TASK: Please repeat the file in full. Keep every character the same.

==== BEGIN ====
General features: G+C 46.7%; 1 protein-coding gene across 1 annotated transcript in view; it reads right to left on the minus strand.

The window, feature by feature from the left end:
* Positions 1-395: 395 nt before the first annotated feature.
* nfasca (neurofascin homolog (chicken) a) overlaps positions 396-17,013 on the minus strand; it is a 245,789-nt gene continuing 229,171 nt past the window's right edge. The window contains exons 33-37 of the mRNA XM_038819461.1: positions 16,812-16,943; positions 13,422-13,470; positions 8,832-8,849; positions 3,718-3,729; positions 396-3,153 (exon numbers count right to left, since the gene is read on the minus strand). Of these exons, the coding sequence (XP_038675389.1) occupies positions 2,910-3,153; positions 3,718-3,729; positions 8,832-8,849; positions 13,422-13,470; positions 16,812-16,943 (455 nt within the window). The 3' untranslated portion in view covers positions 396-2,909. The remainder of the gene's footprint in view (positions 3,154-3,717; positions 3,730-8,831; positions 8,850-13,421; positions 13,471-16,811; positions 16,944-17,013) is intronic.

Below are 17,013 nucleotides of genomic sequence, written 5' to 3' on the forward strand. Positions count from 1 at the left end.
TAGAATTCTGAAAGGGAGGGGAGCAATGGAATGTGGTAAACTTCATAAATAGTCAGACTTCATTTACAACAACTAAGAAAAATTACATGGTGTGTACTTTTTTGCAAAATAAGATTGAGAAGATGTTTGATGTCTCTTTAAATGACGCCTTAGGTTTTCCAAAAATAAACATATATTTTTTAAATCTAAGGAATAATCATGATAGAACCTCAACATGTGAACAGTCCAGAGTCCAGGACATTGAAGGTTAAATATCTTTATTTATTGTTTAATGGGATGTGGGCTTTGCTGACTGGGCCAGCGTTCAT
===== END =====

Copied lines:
General features: G+C 46.7%; 1 protein-coding gene across 1 annotated transcript in view; it reads right to left on the minus strand.

The window, feature by feature from the left end:
* Positions 1-395: 395 nt before the first annotated feature.
* nfasca (neurofascin homolog (chicken) a) overlaps positions 396-17,013 on the minus strand; it is a 245,789-nt gene continuing 229,171 nt past the window's right edge. The window contains exons 33-37 of the mRNA XM_038819461.1: positions 16,812-16,943; positions 13,422-13,470; positions 8,832-8,849; positions 3,718-3,729; positions 396-3,153 (exon numbers count right to left, since the gene is read on the minus strand). Of these exons, the coding sequence (XP_038675389.1) occupies positions 2,910-3,153; positions 3,718-3,729; positions 8,832-8,849; positions 13,422-13,470; positions 16,812-16,943 (455 nt within the window). The 3' untranslated portion in view covers positions 396-2,909. The remainder of the gene's footprint in view (positions 3,154-3,717; positions 3,730-8,831; positions 8,850-13,421; positions 13,471-16,811; positions 16,944-17,013) is intronic.

Below are 17,013 nucleotides of genomic sequence, written 5' to 3' on the forward strand. Positions count from 1 at the left end.
TAGAATTCTGAAAGGGAGGGGAGCAATGGAATGTGGTAAACTTCATAAATAGTCAGACTTCATTTACAACAACTAAGAAAAATTACATGGTGTGTACTTTTTTGCAAAATAAGATTGAGAAGATGTTTGATGTCTCTTTAAATGACGCCTTAGGTTTTCCAAAAATAAACATATATTTTTTAAATCTAAGGAATAATCATGATAGAACCTCAACATGTGAACAGTCCAGAGTCCAGGACATTGAAGGTTAAATATCTTTATTTATTGTTTAATGGGATGTGGGCTTTGCTGACTGGGCCAGCGTTCAT